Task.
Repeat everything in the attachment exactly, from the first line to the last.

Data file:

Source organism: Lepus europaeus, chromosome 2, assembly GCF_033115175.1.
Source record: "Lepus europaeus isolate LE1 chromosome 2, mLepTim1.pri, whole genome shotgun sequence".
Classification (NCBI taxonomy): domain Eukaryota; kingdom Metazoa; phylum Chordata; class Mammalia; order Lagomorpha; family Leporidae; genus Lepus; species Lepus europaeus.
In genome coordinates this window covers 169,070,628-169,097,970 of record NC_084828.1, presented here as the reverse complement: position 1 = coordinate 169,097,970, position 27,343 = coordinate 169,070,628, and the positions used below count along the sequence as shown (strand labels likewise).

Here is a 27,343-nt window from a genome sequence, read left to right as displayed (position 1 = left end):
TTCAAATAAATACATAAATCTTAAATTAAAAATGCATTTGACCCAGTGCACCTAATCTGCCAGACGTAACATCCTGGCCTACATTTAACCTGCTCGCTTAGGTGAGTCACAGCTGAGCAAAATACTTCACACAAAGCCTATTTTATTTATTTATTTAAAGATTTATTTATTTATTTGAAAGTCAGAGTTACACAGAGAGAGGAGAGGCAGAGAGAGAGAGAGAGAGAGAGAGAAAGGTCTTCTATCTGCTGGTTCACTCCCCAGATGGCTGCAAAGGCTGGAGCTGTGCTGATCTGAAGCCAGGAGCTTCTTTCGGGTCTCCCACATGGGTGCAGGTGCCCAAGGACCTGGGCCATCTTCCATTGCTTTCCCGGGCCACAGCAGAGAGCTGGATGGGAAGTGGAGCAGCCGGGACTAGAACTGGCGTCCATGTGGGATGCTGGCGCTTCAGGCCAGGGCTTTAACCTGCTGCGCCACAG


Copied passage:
Source organism: Lepus europaeus, chromosome 2, assembly GCF_033115175.1.
Source record: "Lepus europaeus isolate LE1 chromosome 2, mLepTim1.pri, whole genome shotgun sequence".
Classification (NCBI taxonomy): domain Eukaryota; kingdom Metazoa; phylum Chordata; class Mammalia; order Lagomorpha; family Leporidae; genus Lepus; species Lepus europaeus.
In genome coordinates this window covers 169,070,628-169,097,970 of record NC_084828.1, presented here as the reverse complement: position 1 = coordinate 169,097,970, position 27,343 = coordinate 169,070,628, and the positions used below count along the sequence as shown (strand labels likewise).

Here is a 27,343-nt window from a genome sequence, read left to right as displayed (position 1 = left end):
TTCAAATAAATACATAAATCTTAAATTAAAAATGCATTTGACCCAGTGCACCTAATCTGCCAGACGTAACATCCTGGCCTACATTTAACCTGCTCGCTTAGGTGAGTCACAGCTGAGCAAAATACTTCACACAAAGCCTATTTTATTTATTTATTTAAAGATTTATTTATTTATTTGAAAGTCAGAGTTACACAGAGAGAGGAGAGGCAGAGAGAGAGAGAGAGAGAGAGAGAAAGGTCTTCTATCTGCTGGTTCACTCCCCAGATGGCTGCAAAGGCTGGAGCTGTGCTGATCTGAAGCCAGGAGCTTCTTTCGGGTCTCCCACATGGGTGCAGGTGCCCAAGGACCTGGGCCATCTTCCATTGCTTTCCCGGGCCACAGCAGAGAGCTGGATGGGAAGTGGAGCAGCCGGGACTAGAACTGGCGTCCATGTGGGATGCTGGCGCTTCAGGCCAGGGCTTTAACCTGCTGCGCCACAG